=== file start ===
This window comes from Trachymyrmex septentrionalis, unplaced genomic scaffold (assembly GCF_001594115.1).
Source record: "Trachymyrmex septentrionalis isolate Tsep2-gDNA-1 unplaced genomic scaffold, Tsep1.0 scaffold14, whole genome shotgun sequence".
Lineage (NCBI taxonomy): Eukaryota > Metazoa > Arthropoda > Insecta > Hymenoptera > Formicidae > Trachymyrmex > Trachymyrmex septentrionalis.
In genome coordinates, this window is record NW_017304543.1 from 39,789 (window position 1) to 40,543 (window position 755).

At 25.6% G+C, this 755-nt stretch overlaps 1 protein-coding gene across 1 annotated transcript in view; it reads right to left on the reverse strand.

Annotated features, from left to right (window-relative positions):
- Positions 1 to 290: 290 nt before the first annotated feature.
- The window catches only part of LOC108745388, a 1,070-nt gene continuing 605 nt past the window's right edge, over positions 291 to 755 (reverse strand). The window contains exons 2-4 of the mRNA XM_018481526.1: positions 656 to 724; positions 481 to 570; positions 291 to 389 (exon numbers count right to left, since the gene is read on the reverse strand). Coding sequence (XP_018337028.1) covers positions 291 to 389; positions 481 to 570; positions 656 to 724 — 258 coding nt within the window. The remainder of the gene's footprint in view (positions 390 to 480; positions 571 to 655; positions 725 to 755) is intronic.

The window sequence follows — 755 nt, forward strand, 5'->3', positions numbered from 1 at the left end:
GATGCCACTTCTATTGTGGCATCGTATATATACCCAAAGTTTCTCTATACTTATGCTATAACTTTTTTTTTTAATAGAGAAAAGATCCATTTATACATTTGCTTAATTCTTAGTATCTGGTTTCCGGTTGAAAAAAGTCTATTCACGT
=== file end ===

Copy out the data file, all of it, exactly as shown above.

This window comes from Trachymyrmex septentrionalis, unplaced genomic scaffold (assembly GCF_001594115.1).
Source record: "Trachymyrmex septentrionalis isolate Tsep2-gDNA-1 unplaced genomic scaffold, Tsep1.0 scaffold14, whole genome shotgun sequence".
Lineage (NCBI taxonomy): Eukaryota > Metazoa > Arthropoda > Insecta > Hymenoptera > Formicidae > Trachymyrmex > Trachymyrmex septentrionalis.
In genome coordinates, this window is record NW_017304543.1 from 39,789 (window position 1) to 40,543 (window position 755).

At 25.6% G+C, this 755-nt stretch overlaps 1 protein-coding gene across 1 annotated transcript in view; it reads right to left on the reverse strand.

Annotated features, from left to right (window-relative positions):
- Positions 1 to 290: 290 nt before the first annotated feature.
- The window catches only part of LOC108745388, a 1,070-nt gene continuing 605 nt past the window's right edge, over positions 291 to 755 (reverse strand). The window contains exons 2-4 of the mRNA XM_018481526.1: positions 656 to 724; positions 481 to 570; positions 291 to 389 (exon numbers count right to left, since the gene is read on the reverse strand). Coding sequence (XP_018337028.1) covers positions 291 to 389; positions 481 to 570; positions 656 to 724 — 258 coding nt within the window. The remainder of the gene's footprint in view (positions 390 to 480; positions 571 to 655; positions 725 to 755) is intronic.

The window sequence follows — 755 nt, forward strand, 5'->3', positions numbered from 1 at the left end:
GATGCCACTTCTATTGTGGCATCGTATATATACCCAAAGTTTCTCTATACTTATGCTATAACTTTTTTTTTTAATAGAGAAAAGATCCATTTATACATTTGCTTAATTCTTAGTATCTGGTTTCCGGTTGAAAAAAGTCTATTCACGT